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Comparative Effectiveness of Percutaneous Coronary Interventions and Coronary Artery Bypass Grafting for Coronary Artery Disease

Comparative Effectiveness of Percutaneous Coronary Interventions and Coronary Artery Bypass Grafting for Coronary Artery Disease


Background: The comparative effectiveness of coronary artery bypass grafting surgery (CABG) and percutaneous coronary interventions (PCI) is an open question for those patients in which both procedures are technically feasible and whose coronary artery disease (CAD) is neither too limited nor too extensive (e.g., single-vessel disease of the proximal left anterior descending (LAD) artery, most forms of double-vessel CAD, and less extensive forms of triple-vessel CAD). The purpose of this study is to evaluate the evidence for the comparative effectiveness of PCI and CABG in this group of patients.

Methods: We sought RCTs that compared survival and other health outcomes for PCI and CABG patients with angiographically-proven CAD. We performed individualized searches of relevant databases (Medline, Embase, and Cochrane from 1966 to 2006). We reviewed bibliographies of retrieved articles and relevant conference proceedings to obtain additional citations. We excluded trials that compared either PCI with medical therapy or CABG with medical therapy, unless the trial involved a three-way randomization to PCI, CABG, and medical therapy and reported a randomized comparison of PCI with CABG. We calculated weighted mean differences and odds ratios using random effects models.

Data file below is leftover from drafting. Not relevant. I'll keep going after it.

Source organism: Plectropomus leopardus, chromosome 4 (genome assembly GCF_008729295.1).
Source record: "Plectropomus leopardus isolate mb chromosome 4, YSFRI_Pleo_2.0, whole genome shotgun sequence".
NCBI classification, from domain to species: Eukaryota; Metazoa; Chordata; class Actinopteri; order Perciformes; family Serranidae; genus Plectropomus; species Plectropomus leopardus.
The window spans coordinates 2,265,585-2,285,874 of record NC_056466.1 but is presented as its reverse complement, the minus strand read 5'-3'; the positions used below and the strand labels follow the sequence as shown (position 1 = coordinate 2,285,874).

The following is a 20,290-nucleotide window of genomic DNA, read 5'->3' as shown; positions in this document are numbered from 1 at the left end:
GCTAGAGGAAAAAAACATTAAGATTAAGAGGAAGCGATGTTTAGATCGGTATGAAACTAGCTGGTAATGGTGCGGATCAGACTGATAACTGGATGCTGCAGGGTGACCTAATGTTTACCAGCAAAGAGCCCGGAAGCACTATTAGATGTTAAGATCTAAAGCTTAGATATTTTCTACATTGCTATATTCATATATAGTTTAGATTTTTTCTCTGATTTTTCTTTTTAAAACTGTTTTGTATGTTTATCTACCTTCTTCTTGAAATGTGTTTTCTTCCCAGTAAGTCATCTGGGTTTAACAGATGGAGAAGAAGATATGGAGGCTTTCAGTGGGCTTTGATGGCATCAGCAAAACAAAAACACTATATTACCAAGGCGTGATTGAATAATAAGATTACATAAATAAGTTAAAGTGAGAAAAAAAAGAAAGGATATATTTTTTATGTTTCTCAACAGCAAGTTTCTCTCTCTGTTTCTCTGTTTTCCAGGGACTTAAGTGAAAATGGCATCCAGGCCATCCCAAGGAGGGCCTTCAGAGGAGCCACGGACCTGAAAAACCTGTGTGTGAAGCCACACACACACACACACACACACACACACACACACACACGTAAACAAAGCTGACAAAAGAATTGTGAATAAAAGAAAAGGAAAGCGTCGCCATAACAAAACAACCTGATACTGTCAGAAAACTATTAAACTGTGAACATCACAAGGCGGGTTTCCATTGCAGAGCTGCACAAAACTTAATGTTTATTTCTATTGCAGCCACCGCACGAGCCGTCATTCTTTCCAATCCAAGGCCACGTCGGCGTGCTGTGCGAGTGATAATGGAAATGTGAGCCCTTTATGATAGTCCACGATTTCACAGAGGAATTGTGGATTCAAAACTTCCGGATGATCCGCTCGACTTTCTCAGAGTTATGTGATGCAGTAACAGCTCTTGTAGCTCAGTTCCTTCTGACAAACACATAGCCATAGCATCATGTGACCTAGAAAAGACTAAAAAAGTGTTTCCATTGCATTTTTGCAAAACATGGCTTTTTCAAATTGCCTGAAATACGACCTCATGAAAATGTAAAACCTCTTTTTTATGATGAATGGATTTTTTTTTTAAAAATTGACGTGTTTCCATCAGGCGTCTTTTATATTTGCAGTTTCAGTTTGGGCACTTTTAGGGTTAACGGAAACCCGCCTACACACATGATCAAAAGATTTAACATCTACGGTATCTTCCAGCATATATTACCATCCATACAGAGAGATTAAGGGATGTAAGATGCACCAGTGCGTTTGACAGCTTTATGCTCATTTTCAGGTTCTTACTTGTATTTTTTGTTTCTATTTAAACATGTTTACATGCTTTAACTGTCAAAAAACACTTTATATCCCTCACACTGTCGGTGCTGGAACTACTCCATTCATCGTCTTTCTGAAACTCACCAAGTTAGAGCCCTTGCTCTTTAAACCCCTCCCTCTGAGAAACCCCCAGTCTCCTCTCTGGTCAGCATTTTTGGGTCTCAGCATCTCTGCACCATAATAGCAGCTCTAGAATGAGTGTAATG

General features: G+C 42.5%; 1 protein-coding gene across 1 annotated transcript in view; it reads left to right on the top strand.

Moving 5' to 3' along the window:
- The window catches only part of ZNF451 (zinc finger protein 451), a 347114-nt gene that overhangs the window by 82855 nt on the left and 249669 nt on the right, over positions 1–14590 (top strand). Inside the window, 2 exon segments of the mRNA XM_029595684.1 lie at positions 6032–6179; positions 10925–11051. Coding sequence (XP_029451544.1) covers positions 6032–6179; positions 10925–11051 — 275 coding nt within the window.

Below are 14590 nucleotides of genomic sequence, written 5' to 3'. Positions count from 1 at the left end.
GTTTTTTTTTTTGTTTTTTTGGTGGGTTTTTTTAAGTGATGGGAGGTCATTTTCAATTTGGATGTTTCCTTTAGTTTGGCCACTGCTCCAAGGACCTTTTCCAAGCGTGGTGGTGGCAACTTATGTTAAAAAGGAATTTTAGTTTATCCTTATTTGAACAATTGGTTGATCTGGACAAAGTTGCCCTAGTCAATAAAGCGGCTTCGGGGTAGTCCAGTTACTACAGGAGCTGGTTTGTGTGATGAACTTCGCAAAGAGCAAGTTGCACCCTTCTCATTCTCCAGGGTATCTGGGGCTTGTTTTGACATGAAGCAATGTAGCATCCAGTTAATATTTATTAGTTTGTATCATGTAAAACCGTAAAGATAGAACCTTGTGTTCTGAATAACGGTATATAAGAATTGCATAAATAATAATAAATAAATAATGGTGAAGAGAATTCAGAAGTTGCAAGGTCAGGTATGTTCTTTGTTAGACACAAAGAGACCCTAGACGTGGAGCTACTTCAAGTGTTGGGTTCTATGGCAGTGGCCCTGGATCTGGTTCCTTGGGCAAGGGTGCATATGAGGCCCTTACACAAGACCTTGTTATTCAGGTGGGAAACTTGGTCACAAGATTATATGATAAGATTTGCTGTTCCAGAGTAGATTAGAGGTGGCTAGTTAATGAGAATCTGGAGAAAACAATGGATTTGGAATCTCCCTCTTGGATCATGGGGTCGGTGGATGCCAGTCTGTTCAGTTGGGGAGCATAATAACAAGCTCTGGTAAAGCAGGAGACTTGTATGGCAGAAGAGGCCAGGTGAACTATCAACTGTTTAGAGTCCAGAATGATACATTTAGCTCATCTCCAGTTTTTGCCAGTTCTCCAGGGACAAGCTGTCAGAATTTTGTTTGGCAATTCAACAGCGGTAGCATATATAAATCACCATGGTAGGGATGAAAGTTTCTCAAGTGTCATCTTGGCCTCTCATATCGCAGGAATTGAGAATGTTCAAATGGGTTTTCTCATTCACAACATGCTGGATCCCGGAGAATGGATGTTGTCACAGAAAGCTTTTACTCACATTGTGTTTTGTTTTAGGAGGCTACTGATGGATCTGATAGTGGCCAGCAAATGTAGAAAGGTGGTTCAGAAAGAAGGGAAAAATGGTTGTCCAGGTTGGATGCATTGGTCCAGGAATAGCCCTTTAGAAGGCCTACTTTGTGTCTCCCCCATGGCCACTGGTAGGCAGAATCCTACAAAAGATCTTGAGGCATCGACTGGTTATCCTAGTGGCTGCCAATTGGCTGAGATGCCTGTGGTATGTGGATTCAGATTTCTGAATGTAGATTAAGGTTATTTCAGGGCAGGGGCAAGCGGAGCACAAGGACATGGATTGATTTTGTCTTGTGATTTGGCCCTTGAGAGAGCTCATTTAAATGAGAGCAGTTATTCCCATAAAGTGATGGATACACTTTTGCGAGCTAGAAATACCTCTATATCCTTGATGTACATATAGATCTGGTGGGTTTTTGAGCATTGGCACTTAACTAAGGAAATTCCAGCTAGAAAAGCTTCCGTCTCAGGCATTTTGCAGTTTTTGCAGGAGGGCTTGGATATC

Results: We identified 22 RCTs that enrolled a total of 9,640 patients. The baseline clinical characteristics of trial participants were typical of patients with CAD. The absolute risk difference in procedural mortality was not statistically significant ( 0.1%; 95% CI: -0.3% to +0.6%). There were no significant differences in procedural mortality when trials were sub-divided into balloon-era and stent-era studies, or into single-vessel disease and multivessel disease patient populations. Procedural strokes were significantly more common after CABG than after PCI (risk difference 0.6%; 95% CI: +0.2% to +1%; p=0.01). Long-term survival across all randomized trials between one and five years of follow-up was similar in CABG-assigned and PCI-assigned patients, with less than 1% absolute risk difference at each time point (not statistically significant). There was no difference in the comparative survival benefit when RCTs were sub-divided into those enrolling patients with single-vessel proximal LAD disease and those enrolling patients with multi-vessel disease. There was also no difference in comparative effectiveness between balloon-era trials or stent-era trials. Survival in patients with diabetes was reported by six trials: the pooled risk difference was 0.8% at five years (95%CI: +8.3% to -6.6%). Similarly, there was no evidence of an interaction with treatment assignment for hypertension, tobacco use, renal dysfunction or vascular disease. Angina relief was significantly greater after CABG than after PCI at all intervals post-procedure (risk difference ranges from 5% to 8%; p value

Conclusions: Although survival was not significantly different between procedures, CABG recipients had more procedural strokes, less angina, and fewer revascularization procedures. The extent to which these results vary according to patient characteristics has not been adequately addressed by RCTs.


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